“As well as the feeling of isolation I tried to portray in this particular series, I want to talk about one picture in particular. I looked at rear windows from the rear window of my own home. The houses where I stay are so close together, yet I don’t know any of the people who live in the surrounding houses; all I see are anonymous people’s windows. My inner voyeur is intrigued and my imagination makes up stories”.
“I tried to direct the viewer’s gaze through this particular image using light and dark sections, almost highlighting a path to explore with your eyes”.
“I want to invite the viewer to see what I see and, hopefully, feel what I felt – but in the end all art is up for interpretation. The photograph, ultimately is just a document. The story it tells and from what perspective is where the expression and creativity comes from”.
At Africa Fashion, we’re of the opinion that if most of your photography consists of food, friends or furry animals on Facebook, then you might not stop to consider the amazing amount of thought that an artist puts into a photo.
“Someday, I will shoot a series similar to ‘Subway Portraits’ by Walker Evans or Harry Callahan’s ‘Women lost in thought‘ series”, he said. “Recently, I went to ‘Black Georgians: The Shock of the Familiar‘ and it was interesting to see how black people were represented throughout history and how hidden many of these documents are from the public”.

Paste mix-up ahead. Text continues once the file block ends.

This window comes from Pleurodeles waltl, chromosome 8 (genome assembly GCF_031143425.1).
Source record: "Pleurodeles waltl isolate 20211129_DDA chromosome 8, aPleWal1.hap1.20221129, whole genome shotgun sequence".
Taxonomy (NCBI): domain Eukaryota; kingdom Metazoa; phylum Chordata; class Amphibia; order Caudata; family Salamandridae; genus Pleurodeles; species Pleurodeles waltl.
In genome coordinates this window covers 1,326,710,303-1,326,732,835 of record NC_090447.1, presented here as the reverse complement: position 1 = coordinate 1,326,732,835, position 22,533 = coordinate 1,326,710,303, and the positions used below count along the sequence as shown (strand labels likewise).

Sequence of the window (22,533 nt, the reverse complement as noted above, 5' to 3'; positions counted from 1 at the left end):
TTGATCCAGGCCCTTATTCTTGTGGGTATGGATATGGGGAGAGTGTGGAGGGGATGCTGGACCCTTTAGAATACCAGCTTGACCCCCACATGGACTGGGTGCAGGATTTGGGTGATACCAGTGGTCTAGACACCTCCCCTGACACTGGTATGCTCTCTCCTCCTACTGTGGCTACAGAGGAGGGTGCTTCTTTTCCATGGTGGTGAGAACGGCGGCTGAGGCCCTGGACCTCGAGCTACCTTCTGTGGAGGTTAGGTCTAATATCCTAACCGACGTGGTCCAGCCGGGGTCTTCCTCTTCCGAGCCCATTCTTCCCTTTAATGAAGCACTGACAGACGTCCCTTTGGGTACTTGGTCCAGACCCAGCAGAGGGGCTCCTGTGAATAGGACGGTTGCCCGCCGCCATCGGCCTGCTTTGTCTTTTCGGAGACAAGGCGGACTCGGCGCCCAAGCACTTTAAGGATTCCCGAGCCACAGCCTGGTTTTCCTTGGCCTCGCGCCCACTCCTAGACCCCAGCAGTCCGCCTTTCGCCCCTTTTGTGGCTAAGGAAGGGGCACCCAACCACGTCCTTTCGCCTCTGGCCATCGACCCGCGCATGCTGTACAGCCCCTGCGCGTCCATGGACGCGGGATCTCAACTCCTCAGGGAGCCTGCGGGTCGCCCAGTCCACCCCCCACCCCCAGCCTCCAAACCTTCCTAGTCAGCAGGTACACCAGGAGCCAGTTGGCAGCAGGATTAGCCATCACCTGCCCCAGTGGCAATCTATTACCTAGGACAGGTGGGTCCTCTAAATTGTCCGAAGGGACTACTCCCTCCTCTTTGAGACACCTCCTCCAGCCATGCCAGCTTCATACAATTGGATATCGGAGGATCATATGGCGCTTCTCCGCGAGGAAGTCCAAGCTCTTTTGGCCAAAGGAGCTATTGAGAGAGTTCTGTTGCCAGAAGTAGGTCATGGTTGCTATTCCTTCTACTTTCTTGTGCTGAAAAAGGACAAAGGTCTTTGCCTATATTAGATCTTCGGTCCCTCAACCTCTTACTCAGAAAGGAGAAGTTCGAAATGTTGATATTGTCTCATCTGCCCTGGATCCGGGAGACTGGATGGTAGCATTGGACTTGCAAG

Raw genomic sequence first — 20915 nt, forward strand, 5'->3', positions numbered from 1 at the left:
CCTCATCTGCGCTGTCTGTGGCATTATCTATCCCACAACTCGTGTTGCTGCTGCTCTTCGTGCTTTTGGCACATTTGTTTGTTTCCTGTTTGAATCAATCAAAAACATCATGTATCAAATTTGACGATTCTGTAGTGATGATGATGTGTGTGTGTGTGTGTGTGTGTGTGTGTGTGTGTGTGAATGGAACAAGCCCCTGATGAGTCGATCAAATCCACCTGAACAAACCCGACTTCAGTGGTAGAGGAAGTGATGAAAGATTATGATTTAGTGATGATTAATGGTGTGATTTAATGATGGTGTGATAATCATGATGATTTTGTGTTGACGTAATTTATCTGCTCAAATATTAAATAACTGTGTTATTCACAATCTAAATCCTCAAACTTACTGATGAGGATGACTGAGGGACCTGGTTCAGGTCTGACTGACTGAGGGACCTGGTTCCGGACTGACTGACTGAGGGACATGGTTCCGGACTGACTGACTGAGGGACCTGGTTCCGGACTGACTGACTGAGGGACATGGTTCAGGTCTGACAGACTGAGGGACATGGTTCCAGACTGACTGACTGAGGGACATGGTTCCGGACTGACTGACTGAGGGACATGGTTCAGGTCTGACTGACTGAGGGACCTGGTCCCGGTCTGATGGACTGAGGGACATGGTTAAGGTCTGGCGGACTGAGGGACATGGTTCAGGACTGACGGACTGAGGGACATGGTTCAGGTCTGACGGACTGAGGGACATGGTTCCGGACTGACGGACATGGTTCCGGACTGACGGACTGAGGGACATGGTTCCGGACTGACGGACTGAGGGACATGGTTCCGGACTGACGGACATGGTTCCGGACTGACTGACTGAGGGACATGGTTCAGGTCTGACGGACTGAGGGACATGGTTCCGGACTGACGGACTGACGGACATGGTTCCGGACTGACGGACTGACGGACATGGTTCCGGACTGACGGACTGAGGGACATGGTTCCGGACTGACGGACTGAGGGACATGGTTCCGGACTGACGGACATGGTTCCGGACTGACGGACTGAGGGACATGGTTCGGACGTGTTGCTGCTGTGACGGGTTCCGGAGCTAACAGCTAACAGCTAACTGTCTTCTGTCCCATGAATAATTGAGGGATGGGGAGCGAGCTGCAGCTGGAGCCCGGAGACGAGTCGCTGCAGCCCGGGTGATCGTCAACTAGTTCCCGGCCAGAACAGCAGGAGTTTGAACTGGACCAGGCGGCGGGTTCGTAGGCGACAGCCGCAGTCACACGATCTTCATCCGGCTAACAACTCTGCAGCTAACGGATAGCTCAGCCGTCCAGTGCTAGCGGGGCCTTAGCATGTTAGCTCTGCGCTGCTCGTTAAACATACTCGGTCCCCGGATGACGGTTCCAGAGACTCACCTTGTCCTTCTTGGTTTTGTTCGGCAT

Lastly, we asked Robbie about his preferences, “I’m happy shooting with any camera, but my ‘workhorse’ is a Canon DSLR with a 24-105mm lens for flexibility. I actually prefer using a high-quality 50mm prime lens which is great for shooting in low light with the aperture wide open”.
“I have two Yashica film cameras”, he said. “One is a 35mm range finder and the other a medium format TLR. I use the range finder to diarise, shooting whatever catches my eye. The TLR is for specific shots, ones where I can really slow down and document a person or place properly”.
“People ask me how important software is in my photography and I tell them that I really love working with film”, he explained. “In software terms, I prefer Lightroom over Photoshop and I use a PC instead of a Mac”.
“Apart from the equipment, locations can be crucial – especially for fashion work”, he said. “Overall, I love London. I grew up here and I like being in busy places”.
What about after university? Where would he like to work and does anything scare him?
“I’d love to work in a gallery. Being paid to be around art is a dream for me. My only real fear is being forgotten”.
Any message for budding young African photographers?
“Read up on the history of photography and understand how it has evolved in to what it is today. You will make more informed decisions in terms of what you do and how you do it, once you understand the why and how’s of your trade”.
You can view more of Robbie’s work, as we recently commissioned him to take behind the scenes stills for a project called AfroArchives – A performers world
We thank Robbie for his time and look forward to seeing more of his work on Africa Fashion in the future.